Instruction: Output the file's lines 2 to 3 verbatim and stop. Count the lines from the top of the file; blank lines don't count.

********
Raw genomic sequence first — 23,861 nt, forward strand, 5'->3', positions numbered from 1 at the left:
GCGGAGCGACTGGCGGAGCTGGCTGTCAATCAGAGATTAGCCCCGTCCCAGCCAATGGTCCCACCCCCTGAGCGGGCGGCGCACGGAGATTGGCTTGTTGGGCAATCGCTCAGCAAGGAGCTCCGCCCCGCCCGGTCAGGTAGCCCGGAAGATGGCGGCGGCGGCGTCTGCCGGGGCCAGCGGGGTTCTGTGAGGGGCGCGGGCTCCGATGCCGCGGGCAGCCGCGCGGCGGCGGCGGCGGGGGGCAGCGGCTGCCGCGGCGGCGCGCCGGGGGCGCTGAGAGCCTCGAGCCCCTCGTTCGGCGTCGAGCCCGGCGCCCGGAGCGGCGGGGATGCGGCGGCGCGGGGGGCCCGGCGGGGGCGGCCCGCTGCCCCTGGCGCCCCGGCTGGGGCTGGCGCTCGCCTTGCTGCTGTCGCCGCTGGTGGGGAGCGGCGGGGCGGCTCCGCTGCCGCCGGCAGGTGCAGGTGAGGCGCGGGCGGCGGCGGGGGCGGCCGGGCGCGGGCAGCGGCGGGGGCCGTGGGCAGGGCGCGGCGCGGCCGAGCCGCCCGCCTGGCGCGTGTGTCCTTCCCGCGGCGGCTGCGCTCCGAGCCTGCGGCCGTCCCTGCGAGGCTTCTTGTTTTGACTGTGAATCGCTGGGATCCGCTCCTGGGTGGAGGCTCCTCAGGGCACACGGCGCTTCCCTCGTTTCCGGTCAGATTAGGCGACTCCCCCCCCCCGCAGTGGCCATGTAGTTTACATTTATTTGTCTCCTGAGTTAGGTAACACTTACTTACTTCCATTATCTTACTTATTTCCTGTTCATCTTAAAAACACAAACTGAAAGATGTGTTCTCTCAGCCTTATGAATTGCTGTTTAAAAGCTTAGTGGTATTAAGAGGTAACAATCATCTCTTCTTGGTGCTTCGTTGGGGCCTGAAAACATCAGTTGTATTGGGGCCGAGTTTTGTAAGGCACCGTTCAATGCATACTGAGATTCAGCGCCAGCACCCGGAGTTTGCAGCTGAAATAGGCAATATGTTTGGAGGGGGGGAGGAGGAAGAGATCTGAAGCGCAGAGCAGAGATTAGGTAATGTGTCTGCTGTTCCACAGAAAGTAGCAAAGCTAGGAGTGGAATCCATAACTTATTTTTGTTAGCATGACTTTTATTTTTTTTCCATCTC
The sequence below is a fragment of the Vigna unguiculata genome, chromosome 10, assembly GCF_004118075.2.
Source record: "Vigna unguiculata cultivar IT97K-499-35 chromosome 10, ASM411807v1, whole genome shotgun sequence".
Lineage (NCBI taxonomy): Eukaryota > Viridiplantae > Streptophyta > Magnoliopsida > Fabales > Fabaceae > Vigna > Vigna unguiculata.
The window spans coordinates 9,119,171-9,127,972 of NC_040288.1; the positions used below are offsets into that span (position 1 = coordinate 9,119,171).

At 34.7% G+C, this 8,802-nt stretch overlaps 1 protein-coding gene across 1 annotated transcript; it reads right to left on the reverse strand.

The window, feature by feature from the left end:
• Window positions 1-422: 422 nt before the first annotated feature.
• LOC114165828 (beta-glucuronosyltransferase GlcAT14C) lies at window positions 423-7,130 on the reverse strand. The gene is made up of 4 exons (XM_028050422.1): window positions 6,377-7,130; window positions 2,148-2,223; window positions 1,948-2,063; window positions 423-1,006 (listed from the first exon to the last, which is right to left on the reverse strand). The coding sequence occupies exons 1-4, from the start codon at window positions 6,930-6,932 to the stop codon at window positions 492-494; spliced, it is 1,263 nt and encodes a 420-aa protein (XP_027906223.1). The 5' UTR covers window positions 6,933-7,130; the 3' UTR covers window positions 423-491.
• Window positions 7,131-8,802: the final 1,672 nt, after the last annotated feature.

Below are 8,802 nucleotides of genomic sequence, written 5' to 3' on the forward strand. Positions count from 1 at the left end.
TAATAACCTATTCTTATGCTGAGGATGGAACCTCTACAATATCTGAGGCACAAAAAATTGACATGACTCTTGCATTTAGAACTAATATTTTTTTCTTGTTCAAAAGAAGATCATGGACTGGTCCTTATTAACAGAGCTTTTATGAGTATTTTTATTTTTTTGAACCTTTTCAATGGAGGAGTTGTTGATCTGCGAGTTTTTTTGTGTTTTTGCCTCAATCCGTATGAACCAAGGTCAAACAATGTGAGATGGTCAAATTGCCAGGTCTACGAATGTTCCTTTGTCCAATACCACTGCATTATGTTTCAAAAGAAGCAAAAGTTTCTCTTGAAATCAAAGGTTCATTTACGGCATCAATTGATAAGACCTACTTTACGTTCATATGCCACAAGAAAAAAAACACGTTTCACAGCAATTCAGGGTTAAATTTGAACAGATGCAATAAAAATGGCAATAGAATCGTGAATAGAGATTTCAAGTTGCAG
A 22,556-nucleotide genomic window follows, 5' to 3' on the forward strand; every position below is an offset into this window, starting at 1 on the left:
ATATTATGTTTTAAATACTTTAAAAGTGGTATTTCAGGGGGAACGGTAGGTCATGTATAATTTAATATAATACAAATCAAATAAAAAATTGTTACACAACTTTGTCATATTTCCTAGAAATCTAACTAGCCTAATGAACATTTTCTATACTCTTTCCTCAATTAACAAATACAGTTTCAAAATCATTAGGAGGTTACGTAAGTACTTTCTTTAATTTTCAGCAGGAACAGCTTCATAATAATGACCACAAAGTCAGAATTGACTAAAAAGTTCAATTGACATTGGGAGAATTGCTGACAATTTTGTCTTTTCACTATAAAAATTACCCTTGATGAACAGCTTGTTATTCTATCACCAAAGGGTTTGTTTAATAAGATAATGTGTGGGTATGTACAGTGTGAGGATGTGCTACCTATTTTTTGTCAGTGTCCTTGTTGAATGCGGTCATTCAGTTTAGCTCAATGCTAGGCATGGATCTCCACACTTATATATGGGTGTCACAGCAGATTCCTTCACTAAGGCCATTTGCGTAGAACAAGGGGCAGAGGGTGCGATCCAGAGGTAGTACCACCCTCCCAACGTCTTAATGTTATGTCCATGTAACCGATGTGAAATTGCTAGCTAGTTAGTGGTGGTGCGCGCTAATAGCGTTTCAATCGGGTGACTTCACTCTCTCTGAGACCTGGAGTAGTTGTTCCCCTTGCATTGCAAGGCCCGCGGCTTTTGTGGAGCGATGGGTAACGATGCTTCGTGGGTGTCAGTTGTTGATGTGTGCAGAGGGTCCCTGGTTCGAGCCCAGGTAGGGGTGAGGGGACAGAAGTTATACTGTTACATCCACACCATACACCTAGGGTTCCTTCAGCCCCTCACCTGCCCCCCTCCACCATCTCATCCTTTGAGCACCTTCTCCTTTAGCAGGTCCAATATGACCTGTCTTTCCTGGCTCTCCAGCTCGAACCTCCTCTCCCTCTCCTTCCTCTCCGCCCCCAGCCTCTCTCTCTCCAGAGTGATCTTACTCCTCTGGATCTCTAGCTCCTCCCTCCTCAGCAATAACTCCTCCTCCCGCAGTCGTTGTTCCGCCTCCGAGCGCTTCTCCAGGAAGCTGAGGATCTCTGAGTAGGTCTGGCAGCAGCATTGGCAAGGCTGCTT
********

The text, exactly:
GCGGAGCGACTGGCGGAGCTGGCTGTCAATCAGAGATTAGCCCCGTCCCAGCCAATGGTCCCACCCCCTGAGCGGGCGGCGCACGGAGATTGGCTTGTTGGGCAATCGCTCAGCAAGGAGCTCCGCCCCGCCCGGTCAGGTAGCCCGGAAGATGGCGGCGGCGGCGTCTGCCGGGGCCAGCGGGGTTCTGTGAGGGGCGCGGGCTCCGATGCCGCGGGCAGCCGCGCGGCGGCGGCGGCGGGGGGCAGCGGCTGCCGCGGCGGCGCGCCGGGGGCGCTGAGAGCCTCGAGCCCCTCGTTCGGCGTCGAGCCCGGCGCCCGGAGCGGCGGGGATGCGGCGGCGCGGGGGGCCCGGCGGGGGCGGCCCGCTGCCCCTGGCGCCCCGGCTGGGGCTGGCGCTCGCCTTGCTGCTGTCGCCGCTGGTGGGGAGCGGCGGGGCGGCTCCGCTGCCGCCGGCAGGTGCAGGTGAGGCGCGGGCGGCGGCGGGGGCGGCCGGGCGCGGGCAGCGGCGGGGGCCGTGGGCAGGGCGCGGCGCGGCCGAGCCGCCCGCCTGGCGCGTGTGTCCTTCCCGCGGCGGCTGCGCTCCGAGCCTGCGGCCGTCCCTGCGAGGCTTCTTGTTTTGACTGTGAATCGCTGGGATCCGCTCCTGGGTGGAGGCTCCTCAGGGCACACGGCGCTTCCCTCGTTTCCGGTCAGATTAGGCGACTCCCCCCCCCCGCAGTGGCCATGTAGTTTACATTTATTTGTCTCCTGAGTTAGGTAACACTTACTTACTTCCATTATCTTACTTATTTCCTGTTCATCTTAAAAACACAAACTGAAAGATGTGTTCTCTCAGCCTTATGAATTGCTGTTTAAAAGCTTAGTGGTATTAAGAGGTAACAATCATCTCTTCTTGGTGCTTCGTTGGGGCCTGAAAACATCAGTTGTATTGGGGCCGAGTTTTGTAAGGCACCGTTCAATGCATACTGAGATTCAGCGCCAGCACCCGGAGTTTGCAGCTGAAATAGGCAATATGTTTGGAGGGGGGGAGGAGGAAGAGATCTGAAGCGCAGAGCAGAGATTAGGTAATGTGTCTGCTGTTCCACAGAAAGTAGCAAAGCTAGGAGTGGAATCCATAACTTATTTTTGTTAGCATGACTTTTATTTTTTTTCCATCTC
The sequence below is a fragment of the Vigna unguiculata genome, chromosome 10, assembly GCF_004118075.2.